Protests erupt in Minneapolis following death of black man in police custody

  • Video report by ITV News Correspondent Dan Rivers

Protests have erupted in Minneapolis following the death of a black man in police custody.

A bystander filmed the arrest of the man - identified as George Floyd by a lawyer representing his family - which showed Floyd pleading that he could not breathe as a white officer knelt on his neck.

The four police officers involved in the arrest have been fired, a move Minneapolis Mayor Jacob Frey said was "the right call."

In the video, George Floyd is heard saying: 'Please, please, please, I can’t breathe. Please, man'. Credit: Darnella Frazier

Floyd's death on Monday night is under investigation by the FBI and state law enforcement authorities.

Hundreds of protesters gathered near the site of the arrest on Tuesday, holding "black lives matter" placards and signs calling to "end police brutality".

Minneapolis Mayor Jacob Frey apologised to the black community on Tuesday in a post on his Facebook page.

Tributes have been left near the site of the incident. Credit: AP

He wrote: "Being Black in America should not be a death sentence.

"For five minutes, we watched a white officer press his knee into a black man’s neck. Five minutes. When you hear someone calling for help, you're supposed to help. This officer failed in the most basic, human sense".

Police said Floyd matched the description of a suspect in a forgery case at a grocery store, and that he resisted arrest.

In the video shared widely online, the unidentified officer is seen ignoring his pleas as Floyd is heard saying: "Please, please, please, I can’t breathe. Please, man".

After several minutes, one of the officers tells Floyd to "relax".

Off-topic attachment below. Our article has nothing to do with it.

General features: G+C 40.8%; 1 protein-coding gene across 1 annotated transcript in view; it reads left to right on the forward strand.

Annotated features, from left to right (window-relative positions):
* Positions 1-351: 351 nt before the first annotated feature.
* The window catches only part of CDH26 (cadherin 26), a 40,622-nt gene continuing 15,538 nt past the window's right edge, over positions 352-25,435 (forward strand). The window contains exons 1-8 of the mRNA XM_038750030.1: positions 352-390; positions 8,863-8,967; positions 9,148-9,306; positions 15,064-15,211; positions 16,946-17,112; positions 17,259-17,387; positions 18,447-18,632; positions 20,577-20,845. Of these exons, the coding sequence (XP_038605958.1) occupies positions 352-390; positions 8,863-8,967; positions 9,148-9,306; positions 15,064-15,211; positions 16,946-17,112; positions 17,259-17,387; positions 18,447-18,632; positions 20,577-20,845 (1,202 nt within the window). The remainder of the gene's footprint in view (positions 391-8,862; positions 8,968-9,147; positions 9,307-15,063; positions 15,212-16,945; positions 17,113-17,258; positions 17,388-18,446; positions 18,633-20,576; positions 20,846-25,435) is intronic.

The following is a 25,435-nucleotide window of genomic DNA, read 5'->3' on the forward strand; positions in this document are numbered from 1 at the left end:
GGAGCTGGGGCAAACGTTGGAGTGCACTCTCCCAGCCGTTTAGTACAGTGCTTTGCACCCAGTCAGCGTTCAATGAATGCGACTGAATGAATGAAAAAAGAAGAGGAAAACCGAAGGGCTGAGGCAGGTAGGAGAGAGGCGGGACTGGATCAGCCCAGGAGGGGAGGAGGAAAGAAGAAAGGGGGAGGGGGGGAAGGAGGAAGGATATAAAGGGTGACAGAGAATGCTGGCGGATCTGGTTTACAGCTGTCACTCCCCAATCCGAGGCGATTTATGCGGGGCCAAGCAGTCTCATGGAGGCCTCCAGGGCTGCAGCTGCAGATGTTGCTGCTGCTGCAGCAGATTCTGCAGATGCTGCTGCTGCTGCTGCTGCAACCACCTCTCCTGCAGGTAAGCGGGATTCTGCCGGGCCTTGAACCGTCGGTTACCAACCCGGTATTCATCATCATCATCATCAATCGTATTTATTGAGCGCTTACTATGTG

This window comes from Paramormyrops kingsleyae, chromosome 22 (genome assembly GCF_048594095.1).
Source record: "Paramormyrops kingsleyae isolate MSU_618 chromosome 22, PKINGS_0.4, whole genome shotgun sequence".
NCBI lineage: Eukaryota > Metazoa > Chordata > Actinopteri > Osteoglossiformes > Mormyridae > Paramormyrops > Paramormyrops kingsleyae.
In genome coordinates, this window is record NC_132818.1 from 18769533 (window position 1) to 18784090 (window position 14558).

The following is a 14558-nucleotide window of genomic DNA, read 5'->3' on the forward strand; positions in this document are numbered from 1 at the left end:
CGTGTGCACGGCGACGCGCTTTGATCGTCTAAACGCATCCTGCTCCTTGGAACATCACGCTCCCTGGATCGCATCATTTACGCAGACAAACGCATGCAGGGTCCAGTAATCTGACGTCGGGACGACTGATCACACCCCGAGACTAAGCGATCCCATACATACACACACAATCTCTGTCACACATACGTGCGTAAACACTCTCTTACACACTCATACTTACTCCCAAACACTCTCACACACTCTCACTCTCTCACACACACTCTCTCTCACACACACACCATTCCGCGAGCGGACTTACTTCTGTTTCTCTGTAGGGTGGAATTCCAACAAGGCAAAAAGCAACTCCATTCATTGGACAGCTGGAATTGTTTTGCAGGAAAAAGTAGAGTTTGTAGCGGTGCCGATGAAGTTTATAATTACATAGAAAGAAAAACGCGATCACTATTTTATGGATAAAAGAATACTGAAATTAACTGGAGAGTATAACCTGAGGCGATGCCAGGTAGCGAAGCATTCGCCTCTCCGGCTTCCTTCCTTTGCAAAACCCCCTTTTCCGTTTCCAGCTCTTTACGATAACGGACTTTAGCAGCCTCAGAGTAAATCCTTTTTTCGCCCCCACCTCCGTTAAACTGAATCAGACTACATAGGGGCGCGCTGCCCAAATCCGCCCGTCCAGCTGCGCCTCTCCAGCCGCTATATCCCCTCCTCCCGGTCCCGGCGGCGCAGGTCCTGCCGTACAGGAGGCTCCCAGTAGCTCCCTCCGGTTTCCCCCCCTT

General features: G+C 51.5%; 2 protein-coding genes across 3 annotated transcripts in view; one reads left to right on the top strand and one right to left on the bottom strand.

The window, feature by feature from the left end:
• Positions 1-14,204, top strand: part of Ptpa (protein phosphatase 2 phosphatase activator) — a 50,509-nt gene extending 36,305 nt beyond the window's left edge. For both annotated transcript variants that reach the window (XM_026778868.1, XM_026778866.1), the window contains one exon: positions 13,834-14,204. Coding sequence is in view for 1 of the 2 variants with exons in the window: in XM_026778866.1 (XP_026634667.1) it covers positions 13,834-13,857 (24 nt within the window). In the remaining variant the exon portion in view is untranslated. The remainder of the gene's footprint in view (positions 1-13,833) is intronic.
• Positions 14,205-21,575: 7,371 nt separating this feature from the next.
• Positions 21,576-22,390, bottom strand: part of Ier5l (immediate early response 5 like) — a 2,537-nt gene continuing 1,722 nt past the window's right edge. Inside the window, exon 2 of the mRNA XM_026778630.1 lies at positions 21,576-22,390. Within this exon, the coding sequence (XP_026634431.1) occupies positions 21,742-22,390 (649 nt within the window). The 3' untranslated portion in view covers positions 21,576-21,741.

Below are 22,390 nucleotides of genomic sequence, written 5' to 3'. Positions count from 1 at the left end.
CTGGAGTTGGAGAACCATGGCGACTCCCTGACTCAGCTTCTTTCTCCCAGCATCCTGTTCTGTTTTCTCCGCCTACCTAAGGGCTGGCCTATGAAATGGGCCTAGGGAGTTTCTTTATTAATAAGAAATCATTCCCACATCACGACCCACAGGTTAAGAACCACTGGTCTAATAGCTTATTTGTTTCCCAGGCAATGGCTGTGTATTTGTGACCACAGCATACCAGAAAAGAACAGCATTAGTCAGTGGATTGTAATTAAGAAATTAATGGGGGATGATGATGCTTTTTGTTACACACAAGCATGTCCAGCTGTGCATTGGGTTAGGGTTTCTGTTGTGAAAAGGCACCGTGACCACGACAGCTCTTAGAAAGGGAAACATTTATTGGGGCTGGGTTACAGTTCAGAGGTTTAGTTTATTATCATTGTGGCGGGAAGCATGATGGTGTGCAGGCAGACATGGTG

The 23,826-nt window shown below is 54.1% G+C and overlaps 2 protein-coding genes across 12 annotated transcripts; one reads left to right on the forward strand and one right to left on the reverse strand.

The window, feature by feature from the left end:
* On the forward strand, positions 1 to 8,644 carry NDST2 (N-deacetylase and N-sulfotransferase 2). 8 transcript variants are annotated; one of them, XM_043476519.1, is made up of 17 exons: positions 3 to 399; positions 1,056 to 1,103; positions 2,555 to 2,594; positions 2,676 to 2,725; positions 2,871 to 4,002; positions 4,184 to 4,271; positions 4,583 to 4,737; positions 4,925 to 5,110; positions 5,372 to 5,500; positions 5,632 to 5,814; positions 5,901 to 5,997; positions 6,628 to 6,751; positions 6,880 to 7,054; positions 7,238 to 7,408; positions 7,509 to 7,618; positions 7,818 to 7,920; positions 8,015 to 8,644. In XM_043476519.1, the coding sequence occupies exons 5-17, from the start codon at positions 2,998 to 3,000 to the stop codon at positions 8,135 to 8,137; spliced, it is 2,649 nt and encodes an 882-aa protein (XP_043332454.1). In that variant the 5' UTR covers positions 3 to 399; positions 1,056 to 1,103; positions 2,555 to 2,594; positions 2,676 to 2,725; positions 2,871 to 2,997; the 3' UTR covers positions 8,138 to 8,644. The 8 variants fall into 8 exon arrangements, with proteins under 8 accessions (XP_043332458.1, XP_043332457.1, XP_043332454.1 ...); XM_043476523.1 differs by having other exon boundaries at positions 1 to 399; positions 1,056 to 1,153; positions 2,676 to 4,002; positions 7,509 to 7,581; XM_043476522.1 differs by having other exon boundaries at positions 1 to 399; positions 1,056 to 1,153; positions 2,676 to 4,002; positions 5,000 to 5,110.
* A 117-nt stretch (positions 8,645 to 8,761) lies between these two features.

Minutes pass, and Floyd becomes motionless under the officer's restraint - the officer leaves his knee on his neck for several minutes more.

Hundreds of protesters gather near the site of the arrest. Credit: AP

The man who died was named as George Floyd by Ben Crump, a prominent civil rights and personal injury lawyer, who has been hired by Mr Floyd's family.

In a statement, Mr Crump said: "We all watched the horrific death of George Floyd on video as witnesses begged the police officer to take him into the police car and get off his neck.

"This abusive, excessive and inhumane use of force cost the life of a man who was being detained by the police for questioning about a non-violent charge."

The video shows several witnesses gathered on a nearby pavement - some recording the scene on their phones.

The bystanders become increasingly agitated as the man pleads with police. One bystander told officers they need to let him breathe. Another yelled at them to check the man's pulse.

Hundreds of protesters gathered near the grocery store where the incident took place. Credit: AP

Minneapolis Police Chief Medaria Arradondo said the department would conduct a full internal investigation.

Chief Arradondo told reporters: "What occurred last night is certainly very tragic, and very sad.

"The vast majority of the work we do does never require the use of force. So, again, my condolences, deepest condolences to him and his family members."

Leslie Redmond, Minneapolis NAACP President said: "Mr. Floyd should not have died. He should still be alive today. And we urge you all to stand up.

"This is not a black people issue, this is a human issue. And if you are a human being, you should be outraged about what happened yesterday."

In Minneapolis, kneeling on a suspect's neck is allowed under the department's use-of-force policy for officers who have received training in how to compress a neck without applying direct pressure to the airway.

It is considered a "non-deadly force option," according to the department's policy handbook.

The incident has drawn comparisons to the case of Eric Garner, an unarmed black man who died in 2014 in New York after being placed in a police chokehold.